It occurred to me today that the hunting and pig butcherings serve as rituals of entry, or ways to ritually enter the environment and the community. Both hunting and pig butchering are traditionally recognized. Fully communal, these activities are a means to enter the land, the people, and the place. Without these means or rituals of entry I would feel removed, separated, and like a tourist—not really participating. As a participant, I am able to connect with the land and the people present here now.
This is what my people would have done, and it connects with my inner landscape: this is part of my blood memory. An enormous amount can be communicated through the body. With the little language I have, I readily (perhaps too readily) tell folks I meet that I have some blood here, that I am not just some tourist.
One question underneath my work here is: if I am a part of a family who comes from this place, what does it mean? What does it not mean? I recognize elements of my work here may be romantic—that is, I can’t prove what I’m sensing, that one’s blood line predisposes one to a particular place, to specific kinds of work, tools, and animals. Yet it seems common enough. People go back to their land of ancestry and feel at home. It is archetypal and intuitive, though it may not be able to be proven biologically.
WT: What has been challenging or unexpected about this setting?
CG: Frankly, I didn’t expect to feel this grounded as a family here. The warmth that the Slovak people have shown to our children, especially our baby (Krasna Babika) has been unexpected. I did not expect the privilege a Fulbright endeavor would allow me. It was a rich experience to eat Thanksgiving dinner at the Ambassador’s house with some other grant recipients and half a dozen marines in Bratislava last month.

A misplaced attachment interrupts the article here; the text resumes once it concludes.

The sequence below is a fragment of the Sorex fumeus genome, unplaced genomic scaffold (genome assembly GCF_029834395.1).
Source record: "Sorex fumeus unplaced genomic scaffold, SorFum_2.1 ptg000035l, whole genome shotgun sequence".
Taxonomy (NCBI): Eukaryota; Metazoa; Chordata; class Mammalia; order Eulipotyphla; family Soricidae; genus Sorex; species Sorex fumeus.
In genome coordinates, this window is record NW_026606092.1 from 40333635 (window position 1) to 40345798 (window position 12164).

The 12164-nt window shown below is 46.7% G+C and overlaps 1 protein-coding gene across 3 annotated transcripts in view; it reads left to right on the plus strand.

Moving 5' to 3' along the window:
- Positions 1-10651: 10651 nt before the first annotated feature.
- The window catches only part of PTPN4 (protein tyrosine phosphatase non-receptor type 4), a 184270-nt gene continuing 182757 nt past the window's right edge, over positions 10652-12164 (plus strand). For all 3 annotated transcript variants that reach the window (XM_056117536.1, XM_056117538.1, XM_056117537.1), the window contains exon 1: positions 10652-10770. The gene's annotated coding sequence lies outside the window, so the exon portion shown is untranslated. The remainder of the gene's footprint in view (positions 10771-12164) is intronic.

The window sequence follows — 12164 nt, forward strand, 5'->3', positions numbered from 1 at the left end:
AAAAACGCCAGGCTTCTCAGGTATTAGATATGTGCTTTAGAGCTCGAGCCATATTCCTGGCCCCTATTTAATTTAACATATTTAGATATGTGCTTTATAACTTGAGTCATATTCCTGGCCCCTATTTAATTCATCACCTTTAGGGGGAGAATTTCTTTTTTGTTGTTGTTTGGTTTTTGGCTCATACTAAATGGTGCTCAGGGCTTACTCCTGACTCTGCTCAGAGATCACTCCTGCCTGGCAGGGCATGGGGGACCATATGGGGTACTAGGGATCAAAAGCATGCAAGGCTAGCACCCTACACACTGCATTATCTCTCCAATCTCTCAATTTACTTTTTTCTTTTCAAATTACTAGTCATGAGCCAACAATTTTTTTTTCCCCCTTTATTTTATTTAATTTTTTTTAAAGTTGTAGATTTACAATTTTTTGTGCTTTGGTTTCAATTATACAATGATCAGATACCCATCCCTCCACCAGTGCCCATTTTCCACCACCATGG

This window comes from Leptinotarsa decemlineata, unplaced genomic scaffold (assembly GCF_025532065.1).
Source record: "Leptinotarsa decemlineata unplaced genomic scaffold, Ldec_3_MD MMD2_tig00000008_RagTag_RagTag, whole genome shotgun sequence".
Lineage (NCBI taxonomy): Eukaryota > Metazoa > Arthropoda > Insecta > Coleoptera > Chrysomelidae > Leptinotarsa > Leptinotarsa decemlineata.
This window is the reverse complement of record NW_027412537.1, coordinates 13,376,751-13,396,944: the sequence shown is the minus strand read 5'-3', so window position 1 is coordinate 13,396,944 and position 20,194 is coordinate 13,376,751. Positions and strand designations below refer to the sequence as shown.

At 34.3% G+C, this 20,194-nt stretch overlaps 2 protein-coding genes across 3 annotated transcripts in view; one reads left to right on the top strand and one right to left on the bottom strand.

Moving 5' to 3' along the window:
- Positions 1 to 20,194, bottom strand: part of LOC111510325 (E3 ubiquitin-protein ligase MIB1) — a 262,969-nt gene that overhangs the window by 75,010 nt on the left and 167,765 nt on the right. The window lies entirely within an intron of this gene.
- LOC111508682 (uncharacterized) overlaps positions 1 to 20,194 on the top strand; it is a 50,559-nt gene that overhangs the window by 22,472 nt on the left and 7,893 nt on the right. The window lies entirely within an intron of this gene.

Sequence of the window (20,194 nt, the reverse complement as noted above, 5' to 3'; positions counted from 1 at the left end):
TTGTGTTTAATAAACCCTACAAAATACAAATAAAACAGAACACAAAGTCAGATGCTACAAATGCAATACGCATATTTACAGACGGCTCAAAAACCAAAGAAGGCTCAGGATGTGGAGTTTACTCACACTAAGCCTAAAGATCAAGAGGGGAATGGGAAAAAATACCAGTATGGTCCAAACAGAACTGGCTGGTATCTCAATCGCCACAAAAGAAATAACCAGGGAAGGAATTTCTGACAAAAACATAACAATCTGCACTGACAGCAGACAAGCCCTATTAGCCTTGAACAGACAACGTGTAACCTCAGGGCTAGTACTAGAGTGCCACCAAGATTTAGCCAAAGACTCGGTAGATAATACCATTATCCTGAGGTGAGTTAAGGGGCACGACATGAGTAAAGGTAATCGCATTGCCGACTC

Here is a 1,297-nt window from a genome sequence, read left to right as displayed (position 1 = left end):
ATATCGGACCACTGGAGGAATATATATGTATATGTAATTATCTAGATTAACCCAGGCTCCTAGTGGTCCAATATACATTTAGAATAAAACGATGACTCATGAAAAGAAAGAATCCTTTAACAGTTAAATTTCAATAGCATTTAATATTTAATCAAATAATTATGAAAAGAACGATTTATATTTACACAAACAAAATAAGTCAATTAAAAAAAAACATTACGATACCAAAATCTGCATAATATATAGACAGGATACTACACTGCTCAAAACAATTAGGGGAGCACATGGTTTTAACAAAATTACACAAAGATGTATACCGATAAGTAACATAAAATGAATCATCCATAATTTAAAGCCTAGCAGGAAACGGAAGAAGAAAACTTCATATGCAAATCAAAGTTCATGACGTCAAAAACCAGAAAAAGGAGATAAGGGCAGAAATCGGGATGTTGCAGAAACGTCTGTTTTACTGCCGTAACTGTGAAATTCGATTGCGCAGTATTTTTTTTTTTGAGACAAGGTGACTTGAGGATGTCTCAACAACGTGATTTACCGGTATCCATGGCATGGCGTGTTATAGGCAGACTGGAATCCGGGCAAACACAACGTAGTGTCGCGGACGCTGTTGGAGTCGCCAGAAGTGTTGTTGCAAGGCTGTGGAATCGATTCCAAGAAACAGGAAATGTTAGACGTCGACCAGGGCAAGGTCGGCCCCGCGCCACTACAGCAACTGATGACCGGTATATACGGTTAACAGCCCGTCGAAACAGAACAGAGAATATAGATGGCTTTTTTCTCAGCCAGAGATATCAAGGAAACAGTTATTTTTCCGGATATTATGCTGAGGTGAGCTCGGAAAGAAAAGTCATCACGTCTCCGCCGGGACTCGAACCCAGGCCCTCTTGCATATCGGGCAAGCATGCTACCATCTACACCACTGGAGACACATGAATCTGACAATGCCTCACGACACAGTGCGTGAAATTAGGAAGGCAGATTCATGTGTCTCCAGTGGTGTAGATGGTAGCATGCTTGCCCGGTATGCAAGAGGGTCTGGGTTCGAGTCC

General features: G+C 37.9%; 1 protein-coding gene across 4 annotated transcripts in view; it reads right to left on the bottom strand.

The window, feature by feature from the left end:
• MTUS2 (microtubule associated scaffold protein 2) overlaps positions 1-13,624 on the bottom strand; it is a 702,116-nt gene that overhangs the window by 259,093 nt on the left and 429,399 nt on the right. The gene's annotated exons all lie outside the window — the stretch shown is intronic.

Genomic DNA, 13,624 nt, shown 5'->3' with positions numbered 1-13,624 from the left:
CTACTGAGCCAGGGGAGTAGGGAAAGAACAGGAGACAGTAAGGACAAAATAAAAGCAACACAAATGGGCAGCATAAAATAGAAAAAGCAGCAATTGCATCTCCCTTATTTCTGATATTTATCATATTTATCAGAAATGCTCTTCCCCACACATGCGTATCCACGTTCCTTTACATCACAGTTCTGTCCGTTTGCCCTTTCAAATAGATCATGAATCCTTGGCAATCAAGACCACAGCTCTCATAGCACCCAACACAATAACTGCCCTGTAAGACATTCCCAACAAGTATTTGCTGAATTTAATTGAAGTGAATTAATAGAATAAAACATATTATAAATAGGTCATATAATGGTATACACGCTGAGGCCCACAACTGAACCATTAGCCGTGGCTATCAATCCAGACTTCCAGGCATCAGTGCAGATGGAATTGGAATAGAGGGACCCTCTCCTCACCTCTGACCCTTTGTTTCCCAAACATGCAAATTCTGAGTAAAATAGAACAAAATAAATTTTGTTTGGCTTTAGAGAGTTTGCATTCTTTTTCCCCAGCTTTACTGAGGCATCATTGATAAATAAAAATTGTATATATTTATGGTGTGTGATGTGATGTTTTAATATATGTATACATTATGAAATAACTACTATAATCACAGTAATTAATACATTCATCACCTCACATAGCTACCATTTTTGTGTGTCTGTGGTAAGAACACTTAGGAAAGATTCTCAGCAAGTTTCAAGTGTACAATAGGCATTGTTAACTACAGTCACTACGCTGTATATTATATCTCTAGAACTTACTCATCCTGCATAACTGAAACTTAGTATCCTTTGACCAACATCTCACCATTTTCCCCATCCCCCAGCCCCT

WT: In thinking about the theme of our upcoming Whole Terrain volume on trust and environmental practice, where do you see these threads intertwining in your current art, or in your life and art leading up to this point?
CG: I’ve learned one has to honor intellect as well as instinct, and to trust one’s process, whether it be environmental, artistic, or both. There can be a lot of distrust between the arts and environmental legislation. Obviously, the act of hunting is a loaded endeavor, along with butchering pigs. This stuff certainly has the potential to engender mistrust and be profanely ugly. Theologian Martin Buber stated that it is not the nature of the task but its consecration that is the vital thing. Perhaps the mundane and even the profane, through consecration (the act of respecting, honoring, and noticing), becomes the sacred. The Slovaks see their hunting culture as accountable to an ancient and venerable tradition that goes back to St Hubert. Widely venerated during the Middle Ages, the legacy of St. Hubert is still held in high regard through extensive rituals, rigorous seasons of apprenticeship, and forms of ceremony following the kill.
There is trust exchanged when you hunt with other people. There is trust involved in being invited to a family zabíja?ka (butchering). There is trust at play when my work takes me between various cultures (American, Slovak, rural, academic), and a dynamic of trust anytime an artist offers his or her work to an audience.
As an interdisciplinary practitioner, it is necessary to trust process and honor instinct. The different bodies of knowledge I’ve been lucky enough to study hold one another accountable. Can one really separate ethnicity and land and economics? One of my academic mentors years ago insisted that life-lived problems are too complex to be housed in one discipline. Whether my finished artwork is about the ethics of hunting, eating meat, disappearing traditions, large scale effects of wind and fire, or concerns about future pollination, I am seeking to make use of my entire educational background and lived experience.
To be an artist, Rick Bass said, you have to learn to see the world another way besides art. Seeking to see the land of Slovakia and the Slovak people another way besides art is important to my process. But at the end of the day, what generates the most meaning and coherence for me is art. I am able to respond to these larger concerns by making my contribution as an artist.
**This is not an official Department of State website or blog, and the views and information presented are their own and do not represent the Fulbright Program or the U.S. Department of State.**